Miss Lane is a young woman of independent character and though she is a little bit of a cold fish at times she is slowly beginning to thaw. Mr Jesperson is a big excited puppy but he has travelled the world seen much, learnt much and is, like Miss Lane, not easily fooled. His mum can handle herself too.
I think I’ll try the next novel, which is sort of started at the end of this one.
There’s a large part of the book which refers to psychic and medium fraud but then towards the end it all veers into full on psychic battles without any acknowledgment of how fantastic this all is. This is where the book feels confused.
It’s entertaining enough but not the best example of Victorian fiction.
Detective fiction is absolutely not my genre. I read my way through a whole pile of Poirot, Miss Marple, Ellary Queen and Sherlock Holmes books in my teenage years, and have never been tempted to repeat the experience. The whole genre seems to hang upon the puzzle of figuring out who dunnit, and sometimes, what was done. Obviously there are many millions of people out there who absolutely love that, but it's not for me. I kinda like to see a spaceship, or a big disaster, or at the very least some kind of supernatural happening.
So … thanks are due to Ms Tuttle for producing a detective story with a decidedly supernatural theme. I think that most readers will figure out very quickly 'who dunnit', but the questions of 'what they did' and how our heroes are going to stop it happening, are intriguing enough to make this book a real page turner. The book is set in the period of Sherlock Holmes, and there are several nods in the direction of Mr Conan Doyle. It's also set firmly in the world of spiritualists, and their attendant cynics and would be debunkers. Our very own heroine is of a decidedly sensible bent, but she has much to discover about herself.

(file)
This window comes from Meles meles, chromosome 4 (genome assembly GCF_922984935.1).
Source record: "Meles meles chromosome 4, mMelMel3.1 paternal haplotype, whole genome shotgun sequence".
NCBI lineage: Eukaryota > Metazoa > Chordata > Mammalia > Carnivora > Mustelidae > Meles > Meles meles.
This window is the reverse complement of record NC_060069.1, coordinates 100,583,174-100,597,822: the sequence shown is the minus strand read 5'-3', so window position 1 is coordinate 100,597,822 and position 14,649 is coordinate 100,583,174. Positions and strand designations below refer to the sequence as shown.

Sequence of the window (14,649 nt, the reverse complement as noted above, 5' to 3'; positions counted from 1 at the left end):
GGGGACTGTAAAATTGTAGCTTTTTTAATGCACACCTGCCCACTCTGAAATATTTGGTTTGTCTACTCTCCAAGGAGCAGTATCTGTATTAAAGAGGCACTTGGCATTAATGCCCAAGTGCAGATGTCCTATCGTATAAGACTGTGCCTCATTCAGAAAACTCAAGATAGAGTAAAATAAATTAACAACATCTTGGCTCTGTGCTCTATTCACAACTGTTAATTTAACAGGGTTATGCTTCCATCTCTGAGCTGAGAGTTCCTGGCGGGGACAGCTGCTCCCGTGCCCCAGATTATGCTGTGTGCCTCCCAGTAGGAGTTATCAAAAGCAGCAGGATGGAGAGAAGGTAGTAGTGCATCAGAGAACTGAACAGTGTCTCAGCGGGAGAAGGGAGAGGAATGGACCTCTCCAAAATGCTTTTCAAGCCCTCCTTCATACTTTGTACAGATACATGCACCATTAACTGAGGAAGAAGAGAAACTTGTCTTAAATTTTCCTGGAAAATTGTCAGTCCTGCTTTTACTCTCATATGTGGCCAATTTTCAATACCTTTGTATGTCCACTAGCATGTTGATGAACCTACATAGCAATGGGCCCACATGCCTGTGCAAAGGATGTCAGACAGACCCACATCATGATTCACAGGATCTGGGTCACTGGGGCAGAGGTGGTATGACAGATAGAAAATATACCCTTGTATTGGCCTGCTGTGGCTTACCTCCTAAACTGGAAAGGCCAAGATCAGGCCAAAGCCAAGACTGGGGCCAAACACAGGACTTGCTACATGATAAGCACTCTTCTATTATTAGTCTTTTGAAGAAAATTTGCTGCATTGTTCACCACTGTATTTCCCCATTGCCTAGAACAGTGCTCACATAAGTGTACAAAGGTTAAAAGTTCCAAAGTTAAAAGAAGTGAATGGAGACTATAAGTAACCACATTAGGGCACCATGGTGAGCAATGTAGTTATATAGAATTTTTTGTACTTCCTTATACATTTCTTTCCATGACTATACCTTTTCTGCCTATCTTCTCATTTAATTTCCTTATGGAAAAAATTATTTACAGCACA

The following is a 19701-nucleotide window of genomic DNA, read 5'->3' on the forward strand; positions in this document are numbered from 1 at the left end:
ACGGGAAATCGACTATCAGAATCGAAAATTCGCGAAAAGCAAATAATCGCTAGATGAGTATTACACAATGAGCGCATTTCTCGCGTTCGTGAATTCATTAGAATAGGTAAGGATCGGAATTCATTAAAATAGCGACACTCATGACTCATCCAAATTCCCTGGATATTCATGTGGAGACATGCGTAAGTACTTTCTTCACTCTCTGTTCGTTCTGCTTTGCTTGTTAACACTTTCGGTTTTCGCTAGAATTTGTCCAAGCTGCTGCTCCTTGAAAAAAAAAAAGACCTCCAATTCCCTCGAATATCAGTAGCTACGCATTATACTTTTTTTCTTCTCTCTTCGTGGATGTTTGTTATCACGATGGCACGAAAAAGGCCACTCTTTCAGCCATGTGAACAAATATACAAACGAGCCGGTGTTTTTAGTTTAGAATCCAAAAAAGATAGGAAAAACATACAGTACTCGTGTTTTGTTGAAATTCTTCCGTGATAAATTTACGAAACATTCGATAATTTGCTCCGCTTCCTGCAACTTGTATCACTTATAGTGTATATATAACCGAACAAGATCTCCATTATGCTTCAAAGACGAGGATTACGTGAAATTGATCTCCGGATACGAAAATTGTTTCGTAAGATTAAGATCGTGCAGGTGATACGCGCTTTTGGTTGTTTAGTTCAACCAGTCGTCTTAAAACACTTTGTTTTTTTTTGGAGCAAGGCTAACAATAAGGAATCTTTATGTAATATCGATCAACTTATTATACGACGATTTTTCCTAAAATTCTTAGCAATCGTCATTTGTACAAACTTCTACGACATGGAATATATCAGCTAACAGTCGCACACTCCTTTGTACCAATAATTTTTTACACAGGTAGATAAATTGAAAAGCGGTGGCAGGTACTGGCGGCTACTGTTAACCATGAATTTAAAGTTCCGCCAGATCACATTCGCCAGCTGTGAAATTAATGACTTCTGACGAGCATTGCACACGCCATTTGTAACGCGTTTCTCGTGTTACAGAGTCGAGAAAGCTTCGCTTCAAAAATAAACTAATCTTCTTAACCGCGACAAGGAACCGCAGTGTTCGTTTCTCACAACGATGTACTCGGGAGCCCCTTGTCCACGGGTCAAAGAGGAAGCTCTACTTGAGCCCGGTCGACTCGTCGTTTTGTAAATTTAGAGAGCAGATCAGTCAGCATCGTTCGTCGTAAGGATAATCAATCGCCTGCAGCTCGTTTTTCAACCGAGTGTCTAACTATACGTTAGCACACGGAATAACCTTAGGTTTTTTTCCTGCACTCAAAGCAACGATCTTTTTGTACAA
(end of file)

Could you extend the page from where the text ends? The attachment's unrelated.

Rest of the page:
The book introduces a set of characters who I hope will continue through the series. The detectives of the piece are Miss Lane and Mr Jesperson. Miss Lane is a heroine for the ages, a truly independent woman with principles, curiosity, and a vast store of cynical common sense. She has found herself unemployed, homeless and penniless, because of her strong principles; but within the space of a few chapters she acquires a new role, as the professional partner of Mr Jesperson, a young man of huge talent and even huger self belief. The pair are perfect foils for each other, and whilst their fondness for each other grows throughout the book, this is a perfectly platonic and respectable relationship. It has to be, as Lane and Jesperson are living under the same roof as the wonderful Mrs Jesperson. She is the hero's mother, and a woman almost magically capable of managing a respectable middle class existence on a very small income indeed. The fourth character, who I fervently hope will appear in future novels, is Miss Fox, the erstwhile employer of Miss Lane. I have to admit, I have a real soft spot for Miss Fox, who manages to be simultaneously fascinating and very annoying.
The book is beautifully written, I enjoyed the simple, flowing style which is the mark of a master at work. It's also very well researched, and served as a taster for an internet trip of my own into the history of mediums in Victorian Britain.
If you like a good tale, well told, or if you like a strong female protagonist, or if you like to get in on the ground floor of what is set to be one of the most entertaining detective series of the decade … read this book.